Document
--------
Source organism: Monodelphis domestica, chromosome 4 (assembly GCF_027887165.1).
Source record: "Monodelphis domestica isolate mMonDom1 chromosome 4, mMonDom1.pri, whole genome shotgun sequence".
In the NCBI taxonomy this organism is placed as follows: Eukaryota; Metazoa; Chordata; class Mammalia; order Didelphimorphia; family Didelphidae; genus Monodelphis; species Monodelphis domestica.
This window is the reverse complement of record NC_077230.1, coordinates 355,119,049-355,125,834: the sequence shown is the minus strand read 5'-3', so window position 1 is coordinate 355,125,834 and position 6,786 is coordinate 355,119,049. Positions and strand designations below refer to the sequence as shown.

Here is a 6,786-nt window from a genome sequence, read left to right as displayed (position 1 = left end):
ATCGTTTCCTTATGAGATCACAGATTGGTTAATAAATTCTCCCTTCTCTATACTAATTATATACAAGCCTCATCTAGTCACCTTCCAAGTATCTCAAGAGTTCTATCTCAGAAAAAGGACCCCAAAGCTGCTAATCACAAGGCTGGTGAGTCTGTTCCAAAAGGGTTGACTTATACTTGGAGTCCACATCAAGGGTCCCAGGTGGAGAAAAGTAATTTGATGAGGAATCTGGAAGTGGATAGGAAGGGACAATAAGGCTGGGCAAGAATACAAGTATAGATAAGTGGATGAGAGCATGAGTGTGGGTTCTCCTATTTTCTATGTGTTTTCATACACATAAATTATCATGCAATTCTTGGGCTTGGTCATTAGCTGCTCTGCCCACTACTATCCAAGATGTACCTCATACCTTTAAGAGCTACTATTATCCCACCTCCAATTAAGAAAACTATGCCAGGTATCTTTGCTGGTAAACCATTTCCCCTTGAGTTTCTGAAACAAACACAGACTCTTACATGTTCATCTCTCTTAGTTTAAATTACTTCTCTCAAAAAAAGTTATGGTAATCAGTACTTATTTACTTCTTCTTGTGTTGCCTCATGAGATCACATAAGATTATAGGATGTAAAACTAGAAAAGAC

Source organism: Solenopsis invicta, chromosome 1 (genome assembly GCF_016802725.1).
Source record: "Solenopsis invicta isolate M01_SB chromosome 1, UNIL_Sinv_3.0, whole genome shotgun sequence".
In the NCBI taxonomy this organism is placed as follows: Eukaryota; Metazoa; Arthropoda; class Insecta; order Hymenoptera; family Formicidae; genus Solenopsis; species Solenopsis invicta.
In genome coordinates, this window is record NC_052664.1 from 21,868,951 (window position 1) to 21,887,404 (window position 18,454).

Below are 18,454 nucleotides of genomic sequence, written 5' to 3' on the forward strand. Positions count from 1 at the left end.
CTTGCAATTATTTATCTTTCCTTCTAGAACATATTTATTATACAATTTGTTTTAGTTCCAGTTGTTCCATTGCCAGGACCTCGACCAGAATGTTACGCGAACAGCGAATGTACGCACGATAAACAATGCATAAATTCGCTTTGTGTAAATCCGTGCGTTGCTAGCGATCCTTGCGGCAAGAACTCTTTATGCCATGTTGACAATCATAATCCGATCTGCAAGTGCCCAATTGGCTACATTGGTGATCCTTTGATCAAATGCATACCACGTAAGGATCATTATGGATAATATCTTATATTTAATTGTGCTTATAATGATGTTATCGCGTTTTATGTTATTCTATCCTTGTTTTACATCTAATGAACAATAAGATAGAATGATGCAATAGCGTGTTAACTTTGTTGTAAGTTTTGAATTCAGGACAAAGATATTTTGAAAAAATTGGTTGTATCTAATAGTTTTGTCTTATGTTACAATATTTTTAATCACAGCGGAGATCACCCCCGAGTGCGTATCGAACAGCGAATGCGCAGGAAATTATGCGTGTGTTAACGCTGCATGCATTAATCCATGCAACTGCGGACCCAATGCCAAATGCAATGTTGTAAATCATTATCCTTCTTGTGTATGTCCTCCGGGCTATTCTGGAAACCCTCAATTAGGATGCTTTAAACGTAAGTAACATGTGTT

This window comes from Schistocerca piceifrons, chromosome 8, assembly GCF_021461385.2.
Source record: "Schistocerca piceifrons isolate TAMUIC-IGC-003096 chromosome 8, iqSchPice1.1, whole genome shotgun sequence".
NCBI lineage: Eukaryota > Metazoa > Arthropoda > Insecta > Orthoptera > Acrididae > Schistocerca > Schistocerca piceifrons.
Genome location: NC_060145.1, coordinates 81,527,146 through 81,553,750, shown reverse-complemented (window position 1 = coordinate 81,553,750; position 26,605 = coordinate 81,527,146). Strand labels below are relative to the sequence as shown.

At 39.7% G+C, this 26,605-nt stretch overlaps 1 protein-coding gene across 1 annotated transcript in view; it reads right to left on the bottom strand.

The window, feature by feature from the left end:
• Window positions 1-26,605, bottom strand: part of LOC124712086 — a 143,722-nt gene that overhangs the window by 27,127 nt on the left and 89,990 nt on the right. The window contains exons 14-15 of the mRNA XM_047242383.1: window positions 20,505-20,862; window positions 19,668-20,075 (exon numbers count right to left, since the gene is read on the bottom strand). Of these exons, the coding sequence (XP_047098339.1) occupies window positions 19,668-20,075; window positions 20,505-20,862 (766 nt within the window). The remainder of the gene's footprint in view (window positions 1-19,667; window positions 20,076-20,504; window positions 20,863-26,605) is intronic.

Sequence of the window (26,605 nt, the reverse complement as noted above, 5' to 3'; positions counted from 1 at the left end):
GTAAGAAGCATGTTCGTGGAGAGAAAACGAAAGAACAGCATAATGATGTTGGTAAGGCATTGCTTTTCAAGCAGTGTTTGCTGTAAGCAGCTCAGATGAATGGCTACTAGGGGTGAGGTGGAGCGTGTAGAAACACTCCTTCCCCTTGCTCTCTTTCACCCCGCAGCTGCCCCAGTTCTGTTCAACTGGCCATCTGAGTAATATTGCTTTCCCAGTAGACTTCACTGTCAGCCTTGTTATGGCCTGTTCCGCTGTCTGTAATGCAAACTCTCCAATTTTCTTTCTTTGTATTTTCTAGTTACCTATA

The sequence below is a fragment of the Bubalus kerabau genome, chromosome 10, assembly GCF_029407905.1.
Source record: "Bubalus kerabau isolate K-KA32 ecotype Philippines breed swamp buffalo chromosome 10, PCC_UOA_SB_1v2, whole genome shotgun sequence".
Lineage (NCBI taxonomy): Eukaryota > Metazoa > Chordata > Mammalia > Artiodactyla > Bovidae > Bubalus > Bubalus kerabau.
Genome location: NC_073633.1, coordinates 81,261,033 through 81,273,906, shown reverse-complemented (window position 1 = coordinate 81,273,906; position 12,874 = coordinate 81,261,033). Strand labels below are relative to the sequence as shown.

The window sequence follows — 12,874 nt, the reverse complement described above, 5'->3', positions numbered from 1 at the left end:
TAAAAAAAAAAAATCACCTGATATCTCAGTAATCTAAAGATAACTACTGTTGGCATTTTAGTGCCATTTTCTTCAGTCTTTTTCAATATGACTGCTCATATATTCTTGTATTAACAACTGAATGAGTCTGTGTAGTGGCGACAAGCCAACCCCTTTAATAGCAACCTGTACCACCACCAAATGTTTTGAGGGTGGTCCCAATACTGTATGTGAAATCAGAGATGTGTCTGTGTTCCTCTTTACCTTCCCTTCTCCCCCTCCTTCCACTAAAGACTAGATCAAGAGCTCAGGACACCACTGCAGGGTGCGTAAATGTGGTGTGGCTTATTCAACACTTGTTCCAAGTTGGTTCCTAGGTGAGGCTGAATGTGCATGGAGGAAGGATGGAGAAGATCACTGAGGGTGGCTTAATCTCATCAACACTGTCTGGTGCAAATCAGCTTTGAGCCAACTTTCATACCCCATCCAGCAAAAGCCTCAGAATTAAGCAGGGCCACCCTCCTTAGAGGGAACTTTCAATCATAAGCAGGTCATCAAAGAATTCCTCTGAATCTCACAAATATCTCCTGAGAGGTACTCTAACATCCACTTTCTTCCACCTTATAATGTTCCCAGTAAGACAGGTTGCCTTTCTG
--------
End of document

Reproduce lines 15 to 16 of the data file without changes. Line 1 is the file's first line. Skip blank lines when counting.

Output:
NCBI lineage: Eukaryota > Metazoa > Arthropoda > Insecta > Orthoptera > Acrididae > Schistocerca > Schistocerca piceifrons.
Genome location: NC_060145.1, coordinates 81,527,146 through 81,553,750, shown reverse-complemented (window position 1 = coordinate 81,553,750; position 26,605 = coordinate 81,527,146). Strand labels below are relative to the sequence as shown.